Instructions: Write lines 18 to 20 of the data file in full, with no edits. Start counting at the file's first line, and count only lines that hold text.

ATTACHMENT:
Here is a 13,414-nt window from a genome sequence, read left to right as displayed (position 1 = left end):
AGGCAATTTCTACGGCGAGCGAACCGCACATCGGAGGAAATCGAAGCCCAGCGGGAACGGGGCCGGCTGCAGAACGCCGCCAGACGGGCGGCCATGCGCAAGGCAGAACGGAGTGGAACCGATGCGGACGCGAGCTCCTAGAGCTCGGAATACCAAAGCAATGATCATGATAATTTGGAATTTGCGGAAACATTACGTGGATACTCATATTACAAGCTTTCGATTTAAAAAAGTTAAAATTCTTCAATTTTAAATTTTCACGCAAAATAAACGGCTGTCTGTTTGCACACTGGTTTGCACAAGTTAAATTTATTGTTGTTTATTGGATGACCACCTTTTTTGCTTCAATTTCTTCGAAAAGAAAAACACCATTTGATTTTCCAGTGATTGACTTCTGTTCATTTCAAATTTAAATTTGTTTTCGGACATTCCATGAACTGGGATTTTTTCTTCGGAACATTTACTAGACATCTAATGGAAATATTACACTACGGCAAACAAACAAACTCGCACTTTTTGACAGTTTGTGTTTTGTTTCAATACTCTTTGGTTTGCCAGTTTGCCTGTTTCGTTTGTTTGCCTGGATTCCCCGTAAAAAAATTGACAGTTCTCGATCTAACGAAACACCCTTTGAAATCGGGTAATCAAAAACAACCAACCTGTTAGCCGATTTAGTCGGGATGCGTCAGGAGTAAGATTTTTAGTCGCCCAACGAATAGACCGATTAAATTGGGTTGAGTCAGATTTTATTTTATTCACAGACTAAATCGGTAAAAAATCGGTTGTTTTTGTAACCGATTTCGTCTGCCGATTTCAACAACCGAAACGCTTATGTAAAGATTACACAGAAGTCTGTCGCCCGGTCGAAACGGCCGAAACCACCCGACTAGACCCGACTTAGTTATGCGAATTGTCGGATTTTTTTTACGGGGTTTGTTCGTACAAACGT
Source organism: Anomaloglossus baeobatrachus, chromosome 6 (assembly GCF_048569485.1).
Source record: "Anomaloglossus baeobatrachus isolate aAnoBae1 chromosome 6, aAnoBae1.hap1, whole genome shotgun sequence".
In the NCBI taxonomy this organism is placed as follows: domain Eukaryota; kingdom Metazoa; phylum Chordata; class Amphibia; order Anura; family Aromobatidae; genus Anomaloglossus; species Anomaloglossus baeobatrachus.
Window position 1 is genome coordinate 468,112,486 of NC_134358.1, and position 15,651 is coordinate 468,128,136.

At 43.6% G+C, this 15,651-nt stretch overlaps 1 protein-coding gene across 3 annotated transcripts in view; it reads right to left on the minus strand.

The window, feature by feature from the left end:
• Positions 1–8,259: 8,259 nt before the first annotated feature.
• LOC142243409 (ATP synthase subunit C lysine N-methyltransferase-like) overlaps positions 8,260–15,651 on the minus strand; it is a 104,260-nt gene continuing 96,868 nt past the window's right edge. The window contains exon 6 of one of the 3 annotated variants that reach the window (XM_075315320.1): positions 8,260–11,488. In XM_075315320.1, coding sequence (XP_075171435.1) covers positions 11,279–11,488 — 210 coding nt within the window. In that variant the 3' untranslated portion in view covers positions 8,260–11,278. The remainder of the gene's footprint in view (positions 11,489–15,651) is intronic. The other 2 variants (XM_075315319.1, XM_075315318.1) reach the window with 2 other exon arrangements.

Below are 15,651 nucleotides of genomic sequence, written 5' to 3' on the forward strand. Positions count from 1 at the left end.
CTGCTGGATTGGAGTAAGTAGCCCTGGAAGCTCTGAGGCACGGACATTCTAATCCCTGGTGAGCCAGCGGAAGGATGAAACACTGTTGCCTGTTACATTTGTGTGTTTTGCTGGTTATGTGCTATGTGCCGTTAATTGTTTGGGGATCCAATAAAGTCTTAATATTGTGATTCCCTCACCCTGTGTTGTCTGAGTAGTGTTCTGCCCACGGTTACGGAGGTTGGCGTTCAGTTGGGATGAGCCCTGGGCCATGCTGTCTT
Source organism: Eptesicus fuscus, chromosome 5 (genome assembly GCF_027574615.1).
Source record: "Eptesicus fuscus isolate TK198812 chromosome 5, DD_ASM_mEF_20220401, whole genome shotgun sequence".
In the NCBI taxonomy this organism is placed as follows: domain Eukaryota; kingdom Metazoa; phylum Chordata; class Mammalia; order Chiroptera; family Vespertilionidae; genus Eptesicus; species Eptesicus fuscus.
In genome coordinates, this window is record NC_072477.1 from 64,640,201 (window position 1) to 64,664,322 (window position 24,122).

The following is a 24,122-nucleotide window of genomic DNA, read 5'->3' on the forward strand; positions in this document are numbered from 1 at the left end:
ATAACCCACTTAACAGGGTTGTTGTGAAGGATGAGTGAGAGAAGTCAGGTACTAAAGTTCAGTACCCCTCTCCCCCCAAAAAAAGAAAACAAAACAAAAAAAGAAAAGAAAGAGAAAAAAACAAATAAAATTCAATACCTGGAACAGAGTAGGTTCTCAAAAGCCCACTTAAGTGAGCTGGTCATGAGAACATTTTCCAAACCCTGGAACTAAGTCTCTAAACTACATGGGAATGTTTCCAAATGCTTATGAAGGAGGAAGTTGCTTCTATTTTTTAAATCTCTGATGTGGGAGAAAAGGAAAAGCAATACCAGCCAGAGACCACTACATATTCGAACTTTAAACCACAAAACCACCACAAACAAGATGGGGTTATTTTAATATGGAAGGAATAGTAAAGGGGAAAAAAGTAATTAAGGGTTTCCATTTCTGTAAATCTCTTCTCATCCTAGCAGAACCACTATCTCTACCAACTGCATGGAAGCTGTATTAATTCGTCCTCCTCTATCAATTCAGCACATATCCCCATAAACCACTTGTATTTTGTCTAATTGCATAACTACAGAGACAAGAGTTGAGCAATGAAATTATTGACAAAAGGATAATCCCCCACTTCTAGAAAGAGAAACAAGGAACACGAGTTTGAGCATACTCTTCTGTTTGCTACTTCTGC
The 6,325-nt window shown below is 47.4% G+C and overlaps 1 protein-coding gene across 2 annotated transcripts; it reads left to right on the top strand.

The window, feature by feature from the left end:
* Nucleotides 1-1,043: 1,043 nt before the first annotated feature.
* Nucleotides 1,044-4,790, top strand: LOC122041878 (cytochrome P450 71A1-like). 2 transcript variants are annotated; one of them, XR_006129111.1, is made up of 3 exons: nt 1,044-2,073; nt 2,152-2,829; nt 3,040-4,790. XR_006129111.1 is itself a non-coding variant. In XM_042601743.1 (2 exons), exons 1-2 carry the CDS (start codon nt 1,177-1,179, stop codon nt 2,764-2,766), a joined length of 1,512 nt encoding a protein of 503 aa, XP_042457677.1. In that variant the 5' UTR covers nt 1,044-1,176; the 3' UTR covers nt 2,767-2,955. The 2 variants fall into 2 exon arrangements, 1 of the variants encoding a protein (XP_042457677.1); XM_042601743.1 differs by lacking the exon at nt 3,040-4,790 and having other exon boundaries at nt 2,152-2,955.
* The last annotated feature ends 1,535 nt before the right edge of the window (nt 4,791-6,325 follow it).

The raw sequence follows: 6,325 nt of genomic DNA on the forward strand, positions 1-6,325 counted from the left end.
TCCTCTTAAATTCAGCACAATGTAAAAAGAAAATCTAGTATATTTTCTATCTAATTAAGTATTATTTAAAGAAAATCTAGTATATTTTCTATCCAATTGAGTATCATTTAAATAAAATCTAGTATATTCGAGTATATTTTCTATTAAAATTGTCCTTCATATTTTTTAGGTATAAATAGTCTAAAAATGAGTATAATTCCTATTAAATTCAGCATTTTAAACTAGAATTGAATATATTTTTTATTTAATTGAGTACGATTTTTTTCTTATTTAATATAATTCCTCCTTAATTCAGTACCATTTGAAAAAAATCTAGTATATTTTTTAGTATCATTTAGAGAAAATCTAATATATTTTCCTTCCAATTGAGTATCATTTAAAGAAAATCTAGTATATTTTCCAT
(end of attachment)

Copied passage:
ATAACCCACTTAACAGGGTTGTTGTGAAGGATGAGTGAGAGAAGTCAGGTACTAAAGTTCAGTACCCCTCTCCCCCCAAAAAAAGAAAACAAAACAAAAAAAGAAAAGAAAGAGAAAAAAACAAATAAAATTCAATACCTGGAACAGAGTAGGTTCTCAAAAGCCCACTTAAGTGAGCTGGTCATGAGAACATTTTCCAAACCCTGGAACTAAGTCTCTAAACTACATGGGAATGTTTCCAAATGCTTATGAAGGAGGAAGTTGCTTCTATTTTTTAAATCTCTGATGTGGGAGAAAAGGAAAAGCAATACCAGCCAGAGACCACTACATATTCGAACTTTAAACCACAAAACCACCACAAACAAGATGGGGTTATTTTAATATGGAAGGAATAGTAAAGGGGAAAAAAGTAATTAAGGGTTTCCATTTCTGTAAATCTCTTCTCATCCTAGCAGAACCACTATCTCTACCAACTGCATGGAAGCTGTATTAATTCGTCCTCCTCTATCAATTCAGCACATATCCCCATAAACCACTTGTATTTTGTCTAATTGCATAACTACAGAGACAAGAGTTGAGCAATGAAATTATTGACAAAAGGATAATCCCCCACTTCTAGAAAGAGAAACAAGGAACACGAGTTTGAGCATACTCTTCTGTTTGCTACTTCTGC
The 6,325-nt window shown below is 47.4% G+C and overlaps 1 protein-coding gene across 2 annotated transcripts; it reads left to right on the top strand.

The window, feature by feature from the left end: